Among the conditions imposed on the RSS by Sardar Patel for the removal of the 1948-49 ban on it after Mahatma Gandhi’s assassination was “explicit acceptance” of the National Flag.
For Patel, whose 140th anniversary was celebrated by the government days ago, the flag “stood for secular society”.
Last month, RSS leaders said that many members of the Flag Committee constituted by the Congress Working Committee in 1931 saw the idea of representing different religions on the flag as “communal”.
However, their views here are at odds with that of Patel, whom many in the BJP and Sangh celebrate for his integration into India of more than 500 princely states after Independence.
Patel said at a Congress meet on December 17, 1949, in Jaipur that any organisation seeking to supplant the National Flag by another would be sternly dealt with.
“Sardar Patel, who vehemently condemned the activities of the RSS, was loudly cheered at the conclusion of his speech,” says a newspaper report of the event, reproduced in Vol. XIII of the Collected Works of Sardar Vallabhbhai Patel, edited by P.N. Chopra and Prabha Chopra.
“There was a challenge to the National Flag that had come to be respected by kings and rulers and the power that ruled over India for 200 years. It was under that flag that the Congress made great sacrifices, and today, under no circumstances would they give up the ideal for which they had lived and worked.”
Patel told Congressmen he had made his view very clear to M.S. Golwalkar, the leader of the banned RSS, when the latter met him, “… The National Flag must be universally accepted, and if anyone thought of having an alternative to the National Flag, there must be a fight. But that fight must be open and constitutional.”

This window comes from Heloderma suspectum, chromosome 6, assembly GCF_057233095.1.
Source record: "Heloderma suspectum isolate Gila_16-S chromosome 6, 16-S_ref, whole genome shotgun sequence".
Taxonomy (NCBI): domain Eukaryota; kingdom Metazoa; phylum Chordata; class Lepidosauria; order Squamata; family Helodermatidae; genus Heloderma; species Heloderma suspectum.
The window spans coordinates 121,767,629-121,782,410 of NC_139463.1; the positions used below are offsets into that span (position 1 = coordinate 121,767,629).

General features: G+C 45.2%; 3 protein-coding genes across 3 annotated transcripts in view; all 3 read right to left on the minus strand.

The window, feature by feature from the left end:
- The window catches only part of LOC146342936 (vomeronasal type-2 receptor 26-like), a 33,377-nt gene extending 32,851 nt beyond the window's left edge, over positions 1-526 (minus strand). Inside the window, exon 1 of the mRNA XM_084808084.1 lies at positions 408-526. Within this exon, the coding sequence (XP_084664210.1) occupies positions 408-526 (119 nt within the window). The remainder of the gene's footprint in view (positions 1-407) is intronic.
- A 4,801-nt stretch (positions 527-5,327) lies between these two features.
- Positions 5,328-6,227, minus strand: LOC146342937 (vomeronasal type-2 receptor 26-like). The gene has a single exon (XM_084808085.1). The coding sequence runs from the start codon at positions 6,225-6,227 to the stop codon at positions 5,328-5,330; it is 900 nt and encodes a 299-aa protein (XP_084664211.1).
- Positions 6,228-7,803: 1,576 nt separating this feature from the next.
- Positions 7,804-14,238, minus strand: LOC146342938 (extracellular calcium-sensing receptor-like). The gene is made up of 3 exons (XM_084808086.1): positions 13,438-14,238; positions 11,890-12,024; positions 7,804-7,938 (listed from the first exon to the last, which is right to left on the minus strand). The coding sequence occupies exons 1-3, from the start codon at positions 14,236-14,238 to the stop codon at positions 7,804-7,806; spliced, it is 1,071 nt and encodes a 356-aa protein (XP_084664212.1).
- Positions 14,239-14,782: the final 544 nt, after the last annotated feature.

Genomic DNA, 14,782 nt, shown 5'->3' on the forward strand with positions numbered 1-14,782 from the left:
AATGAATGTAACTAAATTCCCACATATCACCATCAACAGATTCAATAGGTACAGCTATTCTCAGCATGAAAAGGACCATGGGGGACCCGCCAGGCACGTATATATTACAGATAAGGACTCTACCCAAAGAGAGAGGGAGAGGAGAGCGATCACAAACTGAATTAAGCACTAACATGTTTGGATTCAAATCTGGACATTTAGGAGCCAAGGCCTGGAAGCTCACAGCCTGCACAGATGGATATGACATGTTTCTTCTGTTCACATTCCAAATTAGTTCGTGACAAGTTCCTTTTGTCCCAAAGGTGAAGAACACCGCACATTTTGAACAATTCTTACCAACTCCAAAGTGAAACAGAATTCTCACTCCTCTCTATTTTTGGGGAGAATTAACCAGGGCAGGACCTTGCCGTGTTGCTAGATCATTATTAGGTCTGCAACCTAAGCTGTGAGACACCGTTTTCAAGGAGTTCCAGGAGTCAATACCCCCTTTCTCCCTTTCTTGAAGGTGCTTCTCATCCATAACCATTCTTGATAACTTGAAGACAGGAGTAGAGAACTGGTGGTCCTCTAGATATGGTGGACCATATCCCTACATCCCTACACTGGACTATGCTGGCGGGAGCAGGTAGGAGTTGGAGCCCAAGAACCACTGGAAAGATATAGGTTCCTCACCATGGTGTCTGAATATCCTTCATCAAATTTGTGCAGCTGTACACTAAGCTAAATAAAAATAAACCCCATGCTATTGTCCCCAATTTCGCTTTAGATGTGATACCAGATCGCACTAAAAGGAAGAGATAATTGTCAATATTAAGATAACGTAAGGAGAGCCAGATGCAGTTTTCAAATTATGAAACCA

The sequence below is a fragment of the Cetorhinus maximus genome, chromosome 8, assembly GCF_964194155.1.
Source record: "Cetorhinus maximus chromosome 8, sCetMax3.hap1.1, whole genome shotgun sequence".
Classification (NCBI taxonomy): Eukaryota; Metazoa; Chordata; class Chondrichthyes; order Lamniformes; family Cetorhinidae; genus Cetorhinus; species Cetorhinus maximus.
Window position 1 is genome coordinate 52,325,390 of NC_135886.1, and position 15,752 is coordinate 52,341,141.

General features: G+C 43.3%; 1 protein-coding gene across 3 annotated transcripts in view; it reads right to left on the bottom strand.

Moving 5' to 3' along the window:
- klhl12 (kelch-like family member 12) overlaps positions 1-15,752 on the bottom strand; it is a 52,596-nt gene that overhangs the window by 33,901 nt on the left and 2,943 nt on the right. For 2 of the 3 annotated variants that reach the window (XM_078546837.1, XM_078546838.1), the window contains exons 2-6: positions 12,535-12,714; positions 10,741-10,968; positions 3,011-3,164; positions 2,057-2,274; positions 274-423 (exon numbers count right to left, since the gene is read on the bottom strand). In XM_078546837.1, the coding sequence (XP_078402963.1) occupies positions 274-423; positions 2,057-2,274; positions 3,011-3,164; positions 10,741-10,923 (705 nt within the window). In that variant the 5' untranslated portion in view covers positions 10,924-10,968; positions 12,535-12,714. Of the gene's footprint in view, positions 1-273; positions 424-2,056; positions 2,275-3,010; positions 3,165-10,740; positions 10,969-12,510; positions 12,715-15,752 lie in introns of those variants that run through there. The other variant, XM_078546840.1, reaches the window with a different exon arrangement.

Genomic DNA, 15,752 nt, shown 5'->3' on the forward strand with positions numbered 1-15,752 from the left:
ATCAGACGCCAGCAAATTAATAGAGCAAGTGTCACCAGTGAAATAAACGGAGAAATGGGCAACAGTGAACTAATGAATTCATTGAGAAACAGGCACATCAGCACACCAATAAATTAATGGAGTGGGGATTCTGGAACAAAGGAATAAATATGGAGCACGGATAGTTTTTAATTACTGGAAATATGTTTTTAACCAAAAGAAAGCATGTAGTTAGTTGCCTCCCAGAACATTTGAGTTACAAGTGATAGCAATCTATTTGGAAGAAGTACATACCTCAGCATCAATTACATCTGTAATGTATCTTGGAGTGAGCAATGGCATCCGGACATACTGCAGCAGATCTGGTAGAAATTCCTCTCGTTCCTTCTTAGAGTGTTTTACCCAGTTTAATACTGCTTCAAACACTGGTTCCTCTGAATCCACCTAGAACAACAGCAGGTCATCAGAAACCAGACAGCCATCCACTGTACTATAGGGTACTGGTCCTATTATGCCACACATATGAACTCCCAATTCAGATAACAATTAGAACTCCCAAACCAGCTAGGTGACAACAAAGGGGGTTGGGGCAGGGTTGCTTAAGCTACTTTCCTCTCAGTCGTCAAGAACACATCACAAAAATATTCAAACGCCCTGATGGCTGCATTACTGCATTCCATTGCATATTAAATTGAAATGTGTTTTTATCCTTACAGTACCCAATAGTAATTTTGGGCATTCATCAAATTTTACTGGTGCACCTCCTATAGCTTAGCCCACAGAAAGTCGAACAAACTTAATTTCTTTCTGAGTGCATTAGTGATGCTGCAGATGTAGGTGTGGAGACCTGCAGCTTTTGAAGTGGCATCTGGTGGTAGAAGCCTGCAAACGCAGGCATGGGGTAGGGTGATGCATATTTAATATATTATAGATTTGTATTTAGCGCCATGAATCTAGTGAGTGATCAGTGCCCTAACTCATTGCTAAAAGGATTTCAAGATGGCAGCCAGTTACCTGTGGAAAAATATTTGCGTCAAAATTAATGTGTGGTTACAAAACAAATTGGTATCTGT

Home Secretary H.V.R. Iyengar had written to Golwalkar in May 1949, stating, “An explicit acceptance of the National Flag (with the Bhagwa Dhwaj as the organisational flag of the Sangh) would be necessary for satisfying the country that there are no reservations in regard to allegiance to the State”.
Academic P.K. Datta, an expert on the RSS, explains, “For the RSS, the saffron flag has been the organising symbol…This has basically been an attempt to substitute the multi-cultural nature of the nation-state with a single ideological identity.”
This was just one of the core disagreements between Patel’s Home Ministry and a banned RSS in 1948-49, the others being the “secret” functioning of the RSS, the absence of a written constitution of the organisation and even the preponderance of Maharashtrian Brahmins in its organisational hierarchy.
On July 11, 1949, the ban on the RSS was removed. The order mentioned the exchanges with Golwalkar, the draft constitution, the government’s suggestions, the Sangh chief’s clarifications, and said that Golwalkar had accepted the government’s suggestions, says an article in The Economic and Political Weekly by Rakesh Ankit.